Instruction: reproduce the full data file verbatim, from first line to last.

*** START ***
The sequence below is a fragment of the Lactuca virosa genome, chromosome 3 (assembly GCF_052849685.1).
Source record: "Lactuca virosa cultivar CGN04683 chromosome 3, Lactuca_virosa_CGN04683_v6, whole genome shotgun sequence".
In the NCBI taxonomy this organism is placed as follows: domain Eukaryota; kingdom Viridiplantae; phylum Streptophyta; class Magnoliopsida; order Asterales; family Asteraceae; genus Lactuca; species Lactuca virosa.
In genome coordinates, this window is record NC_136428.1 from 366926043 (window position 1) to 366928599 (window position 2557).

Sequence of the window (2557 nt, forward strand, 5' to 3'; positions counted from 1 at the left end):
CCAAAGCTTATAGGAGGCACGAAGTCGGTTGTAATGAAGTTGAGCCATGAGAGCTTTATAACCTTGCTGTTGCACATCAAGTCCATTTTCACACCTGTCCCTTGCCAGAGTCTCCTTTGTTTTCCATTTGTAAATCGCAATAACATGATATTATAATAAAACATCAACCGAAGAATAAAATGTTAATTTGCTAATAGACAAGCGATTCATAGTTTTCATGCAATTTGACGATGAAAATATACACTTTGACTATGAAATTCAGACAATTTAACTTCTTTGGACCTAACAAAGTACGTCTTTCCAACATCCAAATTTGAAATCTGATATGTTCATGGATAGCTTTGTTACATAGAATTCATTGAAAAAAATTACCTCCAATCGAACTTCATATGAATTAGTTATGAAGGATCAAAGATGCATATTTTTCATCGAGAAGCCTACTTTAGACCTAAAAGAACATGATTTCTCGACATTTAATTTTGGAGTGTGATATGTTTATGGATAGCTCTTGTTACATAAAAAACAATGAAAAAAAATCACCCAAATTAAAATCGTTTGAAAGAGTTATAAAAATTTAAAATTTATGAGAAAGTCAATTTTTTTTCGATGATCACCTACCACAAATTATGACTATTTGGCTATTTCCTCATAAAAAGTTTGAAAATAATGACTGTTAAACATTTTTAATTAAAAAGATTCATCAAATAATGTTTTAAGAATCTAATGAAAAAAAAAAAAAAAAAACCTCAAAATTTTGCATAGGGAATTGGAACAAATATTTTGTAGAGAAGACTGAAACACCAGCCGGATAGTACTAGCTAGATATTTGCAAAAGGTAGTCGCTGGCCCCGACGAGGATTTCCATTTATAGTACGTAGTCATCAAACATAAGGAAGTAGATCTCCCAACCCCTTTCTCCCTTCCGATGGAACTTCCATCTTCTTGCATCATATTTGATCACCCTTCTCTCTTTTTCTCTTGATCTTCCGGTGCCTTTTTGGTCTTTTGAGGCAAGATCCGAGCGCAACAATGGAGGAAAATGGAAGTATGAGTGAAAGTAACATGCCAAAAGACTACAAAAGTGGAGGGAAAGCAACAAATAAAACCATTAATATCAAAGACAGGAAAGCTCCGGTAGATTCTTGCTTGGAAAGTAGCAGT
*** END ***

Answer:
The sequence below is a fragment of the Lactuca virosa genome, chromosome 3 (assembly GCF_052849685.1).
Source record: "Lactuca virosa cultivar CGN04683 chromosome 3, Lactuca_virosa_CGN04683_v6, whole genome shotgun sequence".
In the NCBI taxonomy this organism is placed as follows: domain Eukaryota; kingdom Viridiplantae; phylum Streptophyta; class Magnoliopsida; order Asterales; family Asteraceae; genus Lactuca; species Lactuca virosa.
In genome coordinates, this window is record NC_136428.1 from 366926043 (window position 1) to 366928599 (window position 2557).

Sequence of the window (2557 nt, forward strand, 5' to 3'; positions counted from 1 at the left end):
CCAAAGCTTATAGGAGGCACGAAGTCGGTTGTAATGAAGTTGAGCCATGAGAGCTTTATAACCTTGCTGTTGCACATCAAGTCCATTTTCACACCTGTCCCTTGCCAGAGTCTCCTTTGTTTTCCATTTGTAAATCGCAATAACATGATATTATAATAAAACATCAACCGAAGAATAAAATGTTAATTTGCTAATAGACAAGCGATTCATAGTTTTCATGCAATTTGACGATGAAAATATACACTTTGACTATGAAATTCAGACAATTTAACTTCTTTGGACCTAACAAAGTACGTCTTTCCAACATCCAAATTTGAAATCTGATATGTTCATGGATAGCTTTGTTACATAGAATTCATTGAAAAAAATTACCTCCAATCGAACTTCATATGAATTAGTTATGAAGGATCAAAGATGCATATTTTTCATCGAGAAGCCTACTTTAGACCTAAAAGAACATGATTTCTCGACATTTAATTTTGGAGTGTGATATGTTTATGGATAGCTCTTGTTACATAAAAAACAATGAAAAAAAATCACCCAAATTAAAATCGTTTGAAAGAGTTATAAAAATTTAAAATTTATGAGAAAGTCAATTTTTTTTCGATGATCACCTACCACAAATTATGACTATTTGGCTATTTCCTCATAAAAAGTTTGAAAATAATGACTGTTAAACATTTTTAATTAAAAAGATTCATCAAATAATGTTTTAAGAATCTAATGAAAAAAAAAAAAAAAAAACCTCAAAATTTTGCATAGGGAATTGGAACAAATATTTTGTAGAGAAGACTGAAACACCAGCCGGATAGTACTAGCTAGATATTTGCAAAAGGTAGTCGCTGGCCCCGACGAGGATTTCCATTTATAGTACGTAGTCATCAAACATAAGGAAGTAGATCTCCCAACCCCTTTCTCCCTTCCGATGGAACTTCCATCTTCTTGCATCATATTTGATCACCCTTCTCTCTTTTTCTCTTGATCTTCCGGTGCCTTTTTGGTCTTTTGAGGCAAGATCCGAGCGCAACAATGGAGGAAAATGGAAGTATGAGTGAAAGTAACATGCCAAAAGACTACAAAAGTGGAGGGAAAGCAACAAATAAAACCATTAATATCAAAGACAGGAAAGCTCCGGTAGATTCTTGCTTGGAAAGTAGCAGT